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Layoffs expected at AT&T as company struggles to pay off significant debts

Layoffs expected at AT&T as company struggles to pay off significant debts
(Image credit: Getty)

AT&T is one the biggest cell phone operators on the market, but it looks like things aren’t going so well for the company as it revealed plans for “tens of billions” of dollars of cost cuts from across the business. Speaking at a Morgan Stanley conference, AT&T President and COO John Stankey said told At&T investors that the company “has looked at effectively 10 broad initiatives that we believe can generate double digits of billions over a 3-year planning cycle."

The most obvious and unfortunate of those ten initiatives is being termed as “headcount rationalization”, which is corporate speak for job losses. There was no word on how widespread of extensive these job cuts would be, but Stankey did note that AT&T had already begun the process in 2019 and that they have “some additional work to do in that area”. While the company is still one of the best cell phone providers, this is likely to have an impact on its service and infrastructure.

Alongside the job cuts, AT&T has other medium and long term plans in progress that should help the beleaguered cell carrier to bounce back. Answering a question during the conference, Stankey said that they were looking at "IT rationalization and architecture rationalization, turning down applications, movement to the cloud, getting cost efficiencies in our very, very broad infrastructure, some of that facilitated by portfolio rationalization". That’s a lot more business speak that doesn’t mean much, but it boils down to AT&T doing a full cleanup of its operations to try and bring its operating costs down by improving the efficiency of its systems.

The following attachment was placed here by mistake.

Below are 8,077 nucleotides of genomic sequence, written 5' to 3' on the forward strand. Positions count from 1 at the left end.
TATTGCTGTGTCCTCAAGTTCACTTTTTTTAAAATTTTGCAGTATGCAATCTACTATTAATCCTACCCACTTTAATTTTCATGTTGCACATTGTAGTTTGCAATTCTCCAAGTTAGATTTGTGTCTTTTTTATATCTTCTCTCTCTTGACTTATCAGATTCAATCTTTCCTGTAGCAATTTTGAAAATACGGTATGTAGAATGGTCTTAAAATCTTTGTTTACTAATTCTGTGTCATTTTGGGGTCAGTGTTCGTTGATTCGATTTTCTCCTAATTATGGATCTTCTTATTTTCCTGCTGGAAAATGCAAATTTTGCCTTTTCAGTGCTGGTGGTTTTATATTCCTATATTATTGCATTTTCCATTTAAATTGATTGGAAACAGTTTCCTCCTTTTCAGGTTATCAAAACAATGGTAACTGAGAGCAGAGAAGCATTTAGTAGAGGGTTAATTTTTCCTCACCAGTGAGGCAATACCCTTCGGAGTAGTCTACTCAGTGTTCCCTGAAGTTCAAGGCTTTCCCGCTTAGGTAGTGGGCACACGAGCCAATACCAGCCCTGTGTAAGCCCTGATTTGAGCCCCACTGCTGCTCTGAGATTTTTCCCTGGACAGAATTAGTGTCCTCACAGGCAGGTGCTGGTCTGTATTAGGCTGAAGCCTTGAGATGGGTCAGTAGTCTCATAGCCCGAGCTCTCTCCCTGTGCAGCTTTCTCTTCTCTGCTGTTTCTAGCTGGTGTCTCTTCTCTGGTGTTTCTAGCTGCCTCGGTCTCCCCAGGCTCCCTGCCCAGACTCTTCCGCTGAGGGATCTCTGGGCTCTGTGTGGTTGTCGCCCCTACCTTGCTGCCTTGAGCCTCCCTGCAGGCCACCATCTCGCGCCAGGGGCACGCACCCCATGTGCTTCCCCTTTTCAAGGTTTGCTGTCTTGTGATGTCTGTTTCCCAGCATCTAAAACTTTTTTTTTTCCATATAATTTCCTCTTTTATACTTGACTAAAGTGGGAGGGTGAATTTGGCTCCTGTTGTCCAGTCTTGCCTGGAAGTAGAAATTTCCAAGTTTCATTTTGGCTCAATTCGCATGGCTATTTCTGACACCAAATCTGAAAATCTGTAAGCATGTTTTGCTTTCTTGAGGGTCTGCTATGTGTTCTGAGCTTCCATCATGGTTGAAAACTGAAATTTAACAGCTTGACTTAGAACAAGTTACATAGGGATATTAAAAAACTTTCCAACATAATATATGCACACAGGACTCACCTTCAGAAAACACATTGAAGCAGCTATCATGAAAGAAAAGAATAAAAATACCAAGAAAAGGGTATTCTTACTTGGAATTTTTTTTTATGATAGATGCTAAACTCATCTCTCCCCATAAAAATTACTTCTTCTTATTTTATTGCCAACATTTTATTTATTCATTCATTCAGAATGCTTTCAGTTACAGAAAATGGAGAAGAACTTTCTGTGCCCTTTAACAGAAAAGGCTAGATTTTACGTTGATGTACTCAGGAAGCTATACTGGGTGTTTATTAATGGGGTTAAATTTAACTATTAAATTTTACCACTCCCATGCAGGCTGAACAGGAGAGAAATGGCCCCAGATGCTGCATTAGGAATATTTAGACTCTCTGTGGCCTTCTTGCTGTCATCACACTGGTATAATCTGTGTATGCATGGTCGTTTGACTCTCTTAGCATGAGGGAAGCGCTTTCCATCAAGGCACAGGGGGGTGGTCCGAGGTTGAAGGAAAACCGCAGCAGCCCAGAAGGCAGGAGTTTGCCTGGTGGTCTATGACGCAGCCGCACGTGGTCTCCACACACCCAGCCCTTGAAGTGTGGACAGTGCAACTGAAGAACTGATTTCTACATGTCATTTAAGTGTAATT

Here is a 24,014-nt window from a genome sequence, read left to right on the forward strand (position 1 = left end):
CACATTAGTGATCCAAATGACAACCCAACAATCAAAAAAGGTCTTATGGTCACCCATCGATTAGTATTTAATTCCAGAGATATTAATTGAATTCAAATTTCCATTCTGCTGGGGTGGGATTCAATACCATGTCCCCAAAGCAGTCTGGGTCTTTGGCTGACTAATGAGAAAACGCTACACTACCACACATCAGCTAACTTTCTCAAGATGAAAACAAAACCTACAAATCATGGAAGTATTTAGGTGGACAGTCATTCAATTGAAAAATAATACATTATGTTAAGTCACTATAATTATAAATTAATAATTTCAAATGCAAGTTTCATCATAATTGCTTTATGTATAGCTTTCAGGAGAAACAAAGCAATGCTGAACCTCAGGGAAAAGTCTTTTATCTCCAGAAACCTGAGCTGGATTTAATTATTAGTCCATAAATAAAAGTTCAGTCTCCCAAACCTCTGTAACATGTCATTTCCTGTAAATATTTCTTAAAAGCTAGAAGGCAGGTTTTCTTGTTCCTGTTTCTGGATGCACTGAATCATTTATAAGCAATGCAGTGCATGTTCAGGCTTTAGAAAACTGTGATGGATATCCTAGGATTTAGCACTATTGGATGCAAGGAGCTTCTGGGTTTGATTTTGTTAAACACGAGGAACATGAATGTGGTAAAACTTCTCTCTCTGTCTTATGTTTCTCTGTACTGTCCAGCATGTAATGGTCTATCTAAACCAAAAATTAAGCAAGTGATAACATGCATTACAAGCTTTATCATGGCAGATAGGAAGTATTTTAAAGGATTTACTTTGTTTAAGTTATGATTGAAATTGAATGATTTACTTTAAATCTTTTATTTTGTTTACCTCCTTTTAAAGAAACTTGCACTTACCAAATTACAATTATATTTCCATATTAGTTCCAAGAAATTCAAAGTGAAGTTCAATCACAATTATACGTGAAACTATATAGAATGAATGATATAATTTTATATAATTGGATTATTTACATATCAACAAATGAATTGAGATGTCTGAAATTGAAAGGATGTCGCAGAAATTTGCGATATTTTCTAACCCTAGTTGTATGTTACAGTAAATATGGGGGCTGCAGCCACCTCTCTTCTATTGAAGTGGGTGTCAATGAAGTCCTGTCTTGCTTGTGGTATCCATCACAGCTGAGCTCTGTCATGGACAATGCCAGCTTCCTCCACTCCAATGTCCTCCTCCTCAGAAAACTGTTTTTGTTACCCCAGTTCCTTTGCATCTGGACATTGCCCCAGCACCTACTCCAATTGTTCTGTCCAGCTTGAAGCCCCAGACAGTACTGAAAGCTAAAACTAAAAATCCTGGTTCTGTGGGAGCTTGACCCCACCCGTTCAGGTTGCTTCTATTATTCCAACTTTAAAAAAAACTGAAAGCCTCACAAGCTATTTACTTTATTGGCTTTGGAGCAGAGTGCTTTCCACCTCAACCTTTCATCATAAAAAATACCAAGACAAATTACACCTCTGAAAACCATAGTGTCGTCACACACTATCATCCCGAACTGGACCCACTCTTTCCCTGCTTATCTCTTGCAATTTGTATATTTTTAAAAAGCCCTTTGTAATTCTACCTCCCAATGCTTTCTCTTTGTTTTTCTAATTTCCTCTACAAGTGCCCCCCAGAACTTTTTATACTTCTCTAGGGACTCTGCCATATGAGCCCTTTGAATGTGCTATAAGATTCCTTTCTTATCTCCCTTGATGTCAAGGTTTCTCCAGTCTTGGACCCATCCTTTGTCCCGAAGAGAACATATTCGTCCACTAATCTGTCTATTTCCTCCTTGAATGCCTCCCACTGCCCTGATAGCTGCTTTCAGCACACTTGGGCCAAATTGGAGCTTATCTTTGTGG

The war to come

AT&T has been seeing healthy profits of late, but the company is ladened with enormous debts to the tune of $163.1 million at the end of 2019. That is a staggering amount of money to owe, even for a company as big as AT&T. Things might only get worse this year too, with the coronavirus outbreak hampering the best smartphone manufacturers like Apple and Samsung, which is likely to have a knock-on effect for cell providers.

AT&T is currently the second biggest cell phone provider in the US, behind the market leaders Verizon Wireless. However, it could have competition for second place soon thanks to the upcoming merger between T-Mobile and Sprint, which will see the third and fourth most used cell providers combine into a single entity. This will combine the two companies’ user bases and cell phone coverage maps, giving them a huge leg up in the fight for cell provider supremacy.